Help for Simulink Real-Time — When you double-click this block, the Simulink Real-Time roadmap page is displayed. You can access the Simulink Real-Time documentation with this block.
The Simulink Real-Time documentation describes only the Simulink Real-Time blocks. It does not describe the actual board. Refer to the board manufacturer documentation for information about the boards.
When you double-click one of I/O block groups, the sublibrary opens, displaying a list grouped by manufacturer. Double-clicking one of the manufacturer groups displays the I/O device driver blocks for the specified I/O functionality (for example, A/D, D/A, Digital Inputs, and Digital Outputs).
When you double-click one of the blocks, a Block Parameters dialog box opens, allowing you to enter system-specific parameters. Parameters typically include
Number of channels
PCI slot (PCI boards)
Base address (ISA/104 boards)
Simulink Real-Time reserves a 112 kB memory space for memory-mapped devices in the address range:
C0000 - DBFFF
Drivers for some memory-mapped devices, such as the Softing CAN-AC2-104 board, support an address range higher than the range that Simulink Real-Time supports. Specify an address range supported by both the device driver and the Simulink Real-Time software.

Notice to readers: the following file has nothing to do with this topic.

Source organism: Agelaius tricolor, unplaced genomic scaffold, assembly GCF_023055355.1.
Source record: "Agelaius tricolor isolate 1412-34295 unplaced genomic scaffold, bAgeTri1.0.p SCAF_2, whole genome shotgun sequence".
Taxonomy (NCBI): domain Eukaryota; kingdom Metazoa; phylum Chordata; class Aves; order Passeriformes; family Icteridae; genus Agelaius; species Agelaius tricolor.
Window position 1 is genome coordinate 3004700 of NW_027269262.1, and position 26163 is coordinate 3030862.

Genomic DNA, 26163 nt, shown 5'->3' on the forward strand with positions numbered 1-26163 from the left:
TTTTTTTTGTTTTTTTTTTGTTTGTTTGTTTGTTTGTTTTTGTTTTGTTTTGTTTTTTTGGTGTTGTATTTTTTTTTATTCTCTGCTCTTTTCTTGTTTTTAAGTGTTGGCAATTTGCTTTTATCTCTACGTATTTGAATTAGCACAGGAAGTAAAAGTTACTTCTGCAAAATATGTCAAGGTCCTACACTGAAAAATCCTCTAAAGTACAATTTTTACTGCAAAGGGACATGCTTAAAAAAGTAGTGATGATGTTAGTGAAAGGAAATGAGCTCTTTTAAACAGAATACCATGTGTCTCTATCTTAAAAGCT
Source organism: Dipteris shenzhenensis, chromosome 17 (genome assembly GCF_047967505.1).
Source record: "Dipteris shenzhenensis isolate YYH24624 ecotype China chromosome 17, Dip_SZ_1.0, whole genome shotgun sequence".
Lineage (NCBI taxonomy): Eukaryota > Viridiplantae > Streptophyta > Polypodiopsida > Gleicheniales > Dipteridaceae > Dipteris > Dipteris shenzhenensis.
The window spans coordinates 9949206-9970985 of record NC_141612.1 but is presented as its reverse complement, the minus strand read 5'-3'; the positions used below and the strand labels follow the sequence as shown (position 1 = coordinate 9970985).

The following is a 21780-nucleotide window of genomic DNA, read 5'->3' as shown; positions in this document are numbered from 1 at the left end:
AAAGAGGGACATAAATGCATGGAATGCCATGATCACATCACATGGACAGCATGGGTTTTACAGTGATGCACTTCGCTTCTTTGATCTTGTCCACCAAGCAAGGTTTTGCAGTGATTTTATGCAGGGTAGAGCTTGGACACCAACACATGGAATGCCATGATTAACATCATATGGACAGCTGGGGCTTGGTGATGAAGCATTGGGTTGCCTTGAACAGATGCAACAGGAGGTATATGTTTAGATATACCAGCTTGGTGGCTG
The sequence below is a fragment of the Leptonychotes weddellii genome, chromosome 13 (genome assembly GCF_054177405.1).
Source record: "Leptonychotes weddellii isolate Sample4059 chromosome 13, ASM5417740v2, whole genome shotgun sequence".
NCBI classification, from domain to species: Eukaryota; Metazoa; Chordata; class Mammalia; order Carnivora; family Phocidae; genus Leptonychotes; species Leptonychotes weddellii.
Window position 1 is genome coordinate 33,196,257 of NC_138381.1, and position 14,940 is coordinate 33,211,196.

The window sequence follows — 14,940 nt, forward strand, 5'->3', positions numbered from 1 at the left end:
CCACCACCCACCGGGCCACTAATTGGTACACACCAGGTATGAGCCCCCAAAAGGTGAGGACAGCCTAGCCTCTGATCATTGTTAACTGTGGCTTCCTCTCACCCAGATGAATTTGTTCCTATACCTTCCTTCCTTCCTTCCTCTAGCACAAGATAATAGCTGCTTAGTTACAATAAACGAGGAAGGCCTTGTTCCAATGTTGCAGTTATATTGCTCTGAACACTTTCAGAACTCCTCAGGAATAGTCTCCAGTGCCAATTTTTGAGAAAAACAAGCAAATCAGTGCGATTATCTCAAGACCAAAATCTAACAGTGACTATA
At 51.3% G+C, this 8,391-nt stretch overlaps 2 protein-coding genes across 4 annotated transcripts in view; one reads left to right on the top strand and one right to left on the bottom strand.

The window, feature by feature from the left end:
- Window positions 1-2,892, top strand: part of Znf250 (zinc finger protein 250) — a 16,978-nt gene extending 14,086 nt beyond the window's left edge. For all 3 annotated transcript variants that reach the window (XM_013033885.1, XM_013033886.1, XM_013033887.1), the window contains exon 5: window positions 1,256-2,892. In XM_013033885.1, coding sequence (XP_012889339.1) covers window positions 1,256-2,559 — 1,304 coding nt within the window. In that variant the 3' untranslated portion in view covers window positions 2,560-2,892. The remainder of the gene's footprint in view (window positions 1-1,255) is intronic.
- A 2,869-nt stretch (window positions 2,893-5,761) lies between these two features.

There are two types of ISA boards:
Jumper addressable ISA cards
PnP (Plug and Play) ISA cards
The Simulink Real-Time software only supports jumper addressable ISA cards (non-PnP ISA boards) where you have to set the base address manually.
The Simulink Real-Time I/O library supports I/O boards with a PCI bus. During the boot process, the BIOS creates a conflict-free configuration of base addresses and interrupt lines for the PCI devices in the target system. You do not need to define base address information in the dialog boxes of the drivers.
PCI device driver blocks have an additional entry in their dialog
boxes. This entry is called
PCI Slot (-1 Autodetect) and
allows you to use several identical PCI boards within one target system.
This entry uses a default value of
-1, which allows
the driver to search the entire PCI bus to find the board. If you
specify a single number,
X, greater than
the driver uses the board in bus
When more than one board of the same type is found, you must use a
designated slot number and avoid the use of autodetection. For manually
setting the slot number, you use a number greater than or equal to